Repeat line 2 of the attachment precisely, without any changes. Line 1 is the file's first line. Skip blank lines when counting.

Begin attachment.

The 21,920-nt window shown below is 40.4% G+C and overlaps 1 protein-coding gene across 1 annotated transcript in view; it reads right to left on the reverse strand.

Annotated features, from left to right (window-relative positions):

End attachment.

Annotated features, from left to right (window-relative positions):